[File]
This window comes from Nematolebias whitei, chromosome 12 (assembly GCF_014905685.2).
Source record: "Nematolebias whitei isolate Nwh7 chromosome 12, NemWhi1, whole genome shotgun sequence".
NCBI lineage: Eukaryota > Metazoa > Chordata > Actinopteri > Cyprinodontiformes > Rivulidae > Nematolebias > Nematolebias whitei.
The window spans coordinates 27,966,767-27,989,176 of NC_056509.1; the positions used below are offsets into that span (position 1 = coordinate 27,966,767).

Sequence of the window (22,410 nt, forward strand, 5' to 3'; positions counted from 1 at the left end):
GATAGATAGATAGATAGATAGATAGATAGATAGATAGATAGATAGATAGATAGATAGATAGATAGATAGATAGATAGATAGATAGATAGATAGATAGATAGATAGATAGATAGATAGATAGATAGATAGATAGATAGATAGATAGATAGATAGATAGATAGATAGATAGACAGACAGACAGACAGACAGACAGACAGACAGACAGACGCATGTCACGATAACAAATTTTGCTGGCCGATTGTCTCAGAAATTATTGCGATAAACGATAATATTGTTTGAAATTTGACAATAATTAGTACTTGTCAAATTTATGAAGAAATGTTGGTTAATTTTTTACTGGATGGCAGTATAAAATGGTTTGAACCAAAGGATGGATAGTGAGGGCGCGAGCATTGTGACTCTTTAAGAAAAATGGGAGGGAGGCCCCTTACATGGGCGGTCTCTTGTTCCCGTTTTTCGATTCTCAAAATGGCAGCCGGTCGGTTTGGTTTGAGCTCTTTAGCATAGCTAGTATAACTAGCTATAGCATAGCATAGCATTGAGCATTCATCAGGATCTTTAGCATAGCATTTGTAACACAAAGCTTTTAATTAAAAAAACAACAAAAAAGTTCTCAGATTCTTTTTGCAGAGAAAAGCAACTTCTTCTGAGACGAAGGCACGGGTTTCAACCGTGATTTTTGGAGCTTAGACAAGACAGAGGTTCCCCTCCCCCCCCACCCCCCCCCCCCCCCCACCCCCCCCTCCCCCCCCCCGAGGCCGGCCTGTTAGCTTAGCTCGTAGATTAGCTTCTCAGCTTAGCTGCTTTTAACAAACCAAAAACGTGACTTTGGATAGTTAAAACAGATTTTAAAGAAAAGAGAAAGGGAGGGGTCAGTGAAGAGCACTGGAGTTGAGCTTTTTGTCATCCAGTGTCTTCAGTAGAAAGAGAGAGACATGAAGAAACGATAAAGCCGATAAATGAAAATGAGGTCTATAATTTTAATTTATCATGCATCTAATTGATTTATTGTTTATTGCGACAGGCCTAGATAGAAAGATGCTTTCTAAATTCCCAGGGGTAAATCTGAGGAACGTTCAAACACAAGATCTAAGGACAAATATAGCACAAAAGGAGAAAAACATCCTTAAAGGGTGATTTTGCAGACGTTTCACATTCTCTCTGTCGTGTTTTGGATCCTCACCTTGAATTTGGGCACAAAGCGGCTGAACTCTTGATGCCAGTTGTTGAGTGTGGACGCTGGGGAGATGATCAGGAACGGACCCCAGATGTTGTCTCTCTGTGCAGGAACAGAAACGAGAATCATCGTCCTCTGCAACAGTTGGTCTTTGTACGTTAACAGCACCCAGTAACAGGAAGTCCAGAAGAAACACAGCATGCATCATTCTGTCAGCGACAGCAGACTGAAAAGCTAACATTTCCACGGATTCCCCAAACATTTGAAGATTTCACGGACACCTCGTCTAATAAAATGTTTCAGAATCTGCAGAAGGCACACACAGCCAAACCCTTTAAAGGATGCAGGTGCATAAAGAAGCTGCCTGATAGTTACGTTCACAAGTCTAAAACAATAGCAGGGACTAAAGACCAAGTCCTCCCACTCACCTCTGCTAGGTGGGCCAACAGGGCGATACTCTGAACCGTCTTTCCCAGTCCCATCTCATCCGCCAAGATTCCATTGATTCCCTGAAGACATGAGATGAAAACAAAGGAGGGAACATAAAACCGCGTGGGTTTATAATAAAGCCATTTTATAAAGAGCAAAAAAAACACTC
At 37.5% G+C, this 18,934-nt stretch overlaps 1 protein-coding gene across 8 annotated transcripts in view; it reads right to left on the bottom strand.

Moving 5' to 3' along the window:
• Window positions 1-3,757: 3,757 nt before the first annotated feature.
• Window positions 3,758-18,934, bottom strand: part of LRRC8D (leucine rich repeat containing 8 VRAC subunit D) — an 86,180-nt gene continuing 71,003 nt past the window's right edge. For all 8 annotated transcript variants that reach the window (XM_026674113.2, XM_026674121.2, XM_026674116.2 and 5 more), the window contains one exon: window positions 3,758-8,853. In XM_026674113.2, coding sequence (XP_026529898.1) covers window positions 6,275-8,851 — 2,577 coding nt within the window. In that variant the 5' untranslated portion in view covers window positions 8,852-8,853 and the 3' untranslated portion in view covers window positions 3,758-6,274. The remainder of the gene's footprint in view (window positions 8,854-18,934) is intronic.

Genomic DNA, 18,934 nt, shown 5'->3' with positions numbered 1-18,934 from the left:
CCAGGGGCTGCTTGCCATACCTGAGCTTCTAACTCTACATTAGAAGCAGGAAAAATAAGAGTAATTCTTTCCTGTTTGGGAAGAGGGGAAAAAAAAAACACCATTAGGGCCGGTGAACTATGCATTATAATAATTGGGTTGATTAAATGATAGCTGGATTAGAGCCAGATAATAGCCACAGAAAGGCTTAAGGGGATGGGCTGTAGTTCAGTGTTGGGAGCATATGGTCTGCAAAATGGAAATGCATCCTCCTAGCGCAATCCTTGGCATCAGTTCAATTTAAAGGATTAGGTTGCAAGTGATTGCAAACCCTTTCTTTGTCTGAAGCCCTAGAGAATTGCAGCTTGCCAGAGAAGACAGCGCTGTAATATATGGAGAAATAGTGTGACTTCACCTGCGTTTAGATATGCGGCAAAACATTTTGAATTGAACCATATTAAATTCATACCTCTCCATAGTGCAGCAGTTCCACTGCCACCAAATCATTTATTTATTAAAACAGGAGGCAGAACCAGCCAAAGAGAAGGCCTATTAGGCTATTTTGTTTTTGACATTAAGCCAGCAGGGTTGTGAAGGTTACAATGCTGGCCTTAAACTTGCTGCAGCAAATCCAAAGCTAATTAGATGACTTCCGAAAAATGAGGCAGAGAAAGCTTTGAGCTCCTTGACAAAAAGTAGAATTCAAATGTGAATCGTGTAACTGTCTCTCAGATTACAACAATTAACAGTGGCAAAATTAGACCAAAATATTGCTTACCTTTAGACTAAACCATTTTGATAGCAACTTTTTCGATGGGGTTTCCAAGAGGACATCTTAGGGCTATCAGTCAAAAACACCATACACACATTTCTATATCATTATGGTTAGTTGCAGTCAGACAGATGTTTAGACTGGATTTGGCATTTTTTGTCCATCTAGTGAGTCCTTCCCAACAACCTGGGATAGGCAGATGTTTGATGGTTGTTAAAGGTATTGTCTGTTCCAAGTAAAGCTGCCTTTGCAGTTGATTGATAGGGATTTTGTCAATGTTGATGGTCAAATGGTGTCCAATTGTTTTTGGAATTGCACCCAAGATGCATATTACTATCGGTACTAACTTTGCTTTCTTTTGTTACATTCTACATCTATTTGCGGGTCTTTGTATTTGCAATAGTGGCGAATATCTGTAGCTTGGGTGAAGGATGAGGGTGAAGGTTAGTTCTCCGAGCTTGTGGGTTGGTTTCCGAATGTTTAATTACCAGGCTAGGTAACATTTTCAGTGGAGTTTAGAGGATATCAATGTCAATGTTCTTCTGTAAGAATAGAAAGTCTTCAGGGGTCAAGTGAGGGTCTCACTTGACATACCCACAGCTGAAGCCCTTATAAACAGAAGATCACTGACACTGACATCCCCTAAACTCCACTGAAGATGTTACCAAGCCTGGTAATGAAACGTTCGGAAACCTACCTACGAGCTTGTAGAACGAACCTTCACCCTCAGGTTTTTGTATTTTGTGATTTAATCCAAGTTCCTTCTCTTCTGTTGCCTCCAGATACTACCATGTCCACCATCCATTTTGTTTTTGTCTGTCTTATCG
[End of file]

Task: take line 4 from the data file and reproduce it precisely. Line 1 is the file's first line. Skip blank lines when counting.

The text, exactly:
The window spans coordinates 27,966,767-27,989,176 of NC_056509.1; the positions used below are offsets into that span (position 1 = coordinate 27,966,767).